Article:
Reports of the demise of meta data are premature. It is now old news (September 25, 2000) that the Meta Data Coalition (MDC) closed up shop and merged with the Common Warehouse Metamodel (CWM). However, the glass is not half empty; it is half full. This is progress. This is not a breakdown nothing went wrong here. No one needs two standards. Meta data consolidation will lead to useful results from which end users will see incremental tool and system interoperability, gains in economies of scope, and improvements in and reductions of coordination costs. The technology is still alive and well (or at least kicking vigorously); and, yes, XML will show up like the cavalry to rescue the tool interoperability wagon train.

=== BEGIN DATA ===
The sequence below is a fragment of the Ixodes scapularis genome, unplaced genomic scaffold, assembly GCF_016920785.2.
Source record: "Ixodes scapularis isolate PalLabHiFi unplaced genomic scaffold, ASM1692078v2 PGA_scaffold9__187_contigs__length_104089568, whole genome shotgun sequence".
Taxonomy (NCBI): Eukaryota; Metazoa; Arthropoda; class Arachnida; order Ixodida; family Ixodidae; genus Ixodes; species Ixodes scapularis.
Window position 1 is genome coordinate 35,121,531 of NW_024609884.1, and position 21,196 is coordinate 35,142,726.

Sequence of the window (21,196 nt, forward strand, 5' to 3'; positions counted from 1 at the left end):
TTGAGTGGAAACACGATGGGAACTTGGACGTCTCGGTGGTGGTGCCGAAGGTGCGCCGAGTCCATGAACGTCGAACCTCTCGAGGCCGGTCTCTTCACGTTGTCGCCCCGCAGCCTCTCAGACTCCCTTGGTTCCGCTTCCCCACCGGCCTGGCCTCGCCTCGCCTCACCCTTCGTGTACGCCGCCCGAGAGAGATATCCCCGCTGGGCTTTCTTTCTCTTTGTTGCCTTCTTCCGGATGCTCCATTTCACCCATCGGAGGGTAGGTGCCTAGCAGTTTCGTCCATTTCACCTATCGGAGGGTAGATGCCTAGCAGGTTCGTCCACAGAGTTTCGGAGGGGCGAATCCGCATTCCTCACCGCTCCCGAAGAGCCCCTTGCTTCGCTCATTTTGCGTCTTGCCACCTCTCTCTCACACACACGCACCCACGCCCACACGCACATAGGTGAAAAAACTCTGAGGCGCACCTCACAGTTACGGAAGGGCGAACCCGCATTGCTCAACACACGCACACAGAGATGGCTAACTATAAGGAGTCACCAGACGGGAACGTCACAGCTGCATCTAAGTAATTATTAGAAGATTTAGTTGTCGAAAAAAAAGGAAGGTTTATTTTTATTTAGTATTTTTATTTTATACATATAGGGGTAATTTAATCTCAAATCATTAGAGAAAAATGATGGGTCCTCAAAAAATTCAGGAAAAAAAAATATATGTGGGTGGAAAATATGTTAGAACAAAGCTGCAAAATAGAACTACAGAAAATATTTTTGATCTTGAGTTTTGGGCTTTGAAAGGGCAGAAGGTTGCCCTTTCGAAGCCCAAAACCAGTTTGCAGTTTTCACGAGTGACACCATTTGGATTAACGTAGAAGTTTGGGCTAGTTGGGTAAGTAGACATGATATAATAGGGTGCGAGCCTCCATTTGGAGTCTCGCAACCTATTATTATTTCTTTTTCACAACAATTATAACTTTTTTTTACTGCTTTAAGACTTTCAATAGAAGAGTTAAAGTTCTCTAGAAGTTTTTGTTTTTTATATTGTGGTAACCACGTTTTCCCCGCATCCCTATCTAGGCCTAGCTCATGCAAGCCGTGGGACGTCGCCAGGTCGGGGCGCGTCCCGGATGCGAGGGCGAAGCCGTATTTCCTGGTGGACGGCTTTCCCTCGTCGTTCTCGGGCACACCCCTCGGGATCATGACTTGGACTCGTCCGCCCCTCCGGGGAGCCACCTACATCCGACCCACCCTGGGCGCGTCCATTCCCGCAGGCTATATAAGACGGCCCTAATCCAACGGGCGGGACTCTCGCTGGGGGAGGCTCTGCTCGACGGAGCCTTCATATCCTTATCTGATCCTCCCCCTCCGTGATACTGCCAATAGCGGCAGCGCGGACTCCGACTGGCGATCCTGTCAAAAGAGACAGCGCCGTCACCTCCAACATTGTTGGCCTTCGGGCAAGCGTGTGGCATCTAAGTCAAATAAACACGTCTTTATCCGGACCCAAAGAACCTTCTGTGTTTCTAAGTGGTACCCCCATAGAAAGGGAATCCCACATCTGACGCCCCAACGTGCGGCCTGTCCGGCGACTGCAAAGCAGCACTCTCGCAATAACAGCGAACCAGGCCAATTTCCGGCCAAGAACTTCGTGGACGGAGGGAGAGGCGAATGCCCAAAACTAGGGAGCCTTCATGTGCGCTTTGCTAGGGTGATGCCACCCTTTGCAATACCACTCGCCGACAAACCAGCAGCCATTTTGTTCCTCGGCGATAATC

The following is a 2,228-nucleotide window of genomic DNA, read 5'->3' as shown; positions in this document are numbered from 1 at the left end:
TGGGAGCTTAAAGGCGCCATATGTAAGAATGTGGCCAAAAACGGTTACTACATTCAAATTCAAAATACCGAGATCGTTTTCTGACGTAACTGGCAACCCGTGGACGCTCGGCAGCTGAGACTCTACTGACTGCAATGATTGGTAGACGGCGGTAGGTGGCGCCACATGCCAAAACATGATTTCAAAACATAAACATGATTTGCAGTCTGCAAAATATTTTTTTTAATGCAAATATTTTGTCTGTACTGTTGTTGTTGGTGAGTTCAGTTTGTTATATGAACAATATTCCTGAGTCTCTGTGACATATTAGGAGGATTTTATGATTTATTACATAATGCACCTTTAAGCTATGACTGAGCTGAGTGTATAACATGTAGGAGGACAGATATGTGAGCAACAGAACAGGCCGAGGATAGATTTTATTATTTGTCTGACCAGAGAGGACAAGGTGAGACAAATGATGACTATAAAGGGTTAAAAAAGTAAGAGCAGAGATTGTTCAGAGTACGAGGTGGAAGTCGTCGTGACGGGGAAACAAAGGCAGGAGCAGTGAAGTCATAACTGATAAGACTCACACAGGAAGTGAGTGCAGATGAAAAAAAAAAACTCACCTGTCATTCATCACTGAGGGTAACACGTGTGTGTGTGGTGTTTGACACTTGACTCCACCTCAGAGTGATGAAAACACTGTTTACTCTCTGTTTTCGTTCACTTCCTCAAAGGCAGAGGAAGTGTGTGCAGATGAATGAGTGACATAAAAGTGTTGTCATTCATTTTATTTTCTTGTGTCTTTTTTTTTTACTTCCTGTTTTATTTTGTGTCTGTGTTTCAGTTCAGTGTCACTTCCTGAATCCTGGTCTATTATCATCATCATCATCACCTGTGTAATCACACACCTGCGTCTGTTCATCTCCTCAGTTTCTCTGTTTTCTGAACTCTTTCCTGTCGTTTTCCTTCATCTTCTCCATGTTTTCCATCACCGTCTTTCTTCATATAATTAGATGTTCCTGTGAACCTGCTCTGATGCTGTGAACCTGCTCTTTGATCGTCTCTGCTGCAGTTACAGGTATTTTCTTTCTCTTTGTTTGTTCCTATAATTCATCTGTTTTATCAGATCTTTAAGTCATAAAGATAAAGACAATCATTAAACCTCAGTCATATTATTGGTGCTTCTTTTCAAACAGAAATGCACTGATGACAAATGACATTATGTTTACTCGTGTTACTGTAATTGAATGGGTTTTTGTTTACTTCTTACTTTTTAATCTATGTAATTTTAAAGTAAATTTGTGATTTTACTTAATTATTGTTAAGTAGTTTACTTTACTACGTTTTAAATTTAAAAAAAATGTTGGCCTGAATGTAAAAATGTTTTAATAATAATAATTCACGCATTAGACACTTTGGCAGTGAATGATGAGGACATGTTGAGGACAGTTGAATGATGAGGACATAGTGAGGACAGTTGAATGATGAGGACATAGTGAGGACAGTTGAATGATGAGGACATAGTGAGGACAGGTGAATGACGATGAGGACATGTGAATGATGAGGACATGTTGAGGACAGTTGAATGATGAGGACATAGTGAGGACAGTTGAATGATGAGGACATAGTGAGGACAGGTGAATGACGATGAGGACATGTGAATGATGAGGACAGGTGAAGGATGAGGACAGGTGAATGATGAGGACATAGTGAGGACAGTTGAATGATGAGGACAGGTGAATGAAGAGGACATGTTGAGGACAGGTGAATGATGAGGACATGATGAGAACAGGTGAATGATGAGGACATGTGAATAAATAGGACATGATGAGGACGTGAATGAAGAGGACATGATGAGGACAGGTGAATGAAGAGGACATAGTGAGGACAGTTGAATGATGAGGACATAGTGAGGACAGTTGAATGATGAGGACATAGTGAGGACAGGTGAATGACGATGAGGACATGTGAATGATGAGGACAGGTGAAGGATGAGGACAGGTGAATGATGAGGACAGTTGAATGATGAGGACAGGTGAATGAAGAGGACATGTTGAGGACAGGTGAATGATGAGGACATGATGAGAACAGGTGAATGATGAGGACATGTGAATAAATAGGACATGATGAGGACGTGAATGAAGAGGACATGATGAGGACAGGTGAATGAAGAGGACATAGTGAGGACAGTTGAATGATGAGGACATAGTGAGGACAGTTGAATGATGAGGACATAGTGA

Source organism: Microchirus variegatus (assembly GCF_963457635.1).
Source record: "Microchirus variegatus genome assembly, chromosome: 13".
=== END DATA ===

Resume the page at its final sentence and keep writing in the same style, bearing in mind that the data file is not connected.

Though this is not a tutorial on the two standards, context is required. Readers may recall that the two major differences were the repository metamodel and the meta data interchange standard. The CWM exploited the meta object facility (MOF) of the object management group (OMG) instead of the proprietary (i.e., patented) Microsoft Repository Technology Interface Model (RTIM). The CWM made use of an innovative idea of streaming XML meta data interchange (XMI) instead of pre-XML meta data interchange, sometimes also called XML interchange format (XIF). Otherwise, a strong case can be made that CWM was a superset of MDC and included such elements as the MDC's open information model (OIM), with the OIM's relational schema, data cube and the extract, transform and load (ETL) process. The CWM took the latter and added hierarchical, nonrelational data stores such as IBM's IMS and Hyperion Essbase (arguably already included in the data cube) as well as scheduling processes and business procedures as further forms of meta data. In this context, it should be noted that "super set" means "containing functionally equivalent classes or mechanisms to which the subset can be logically reduced" because strictly speaking, OIM is now obsolete.
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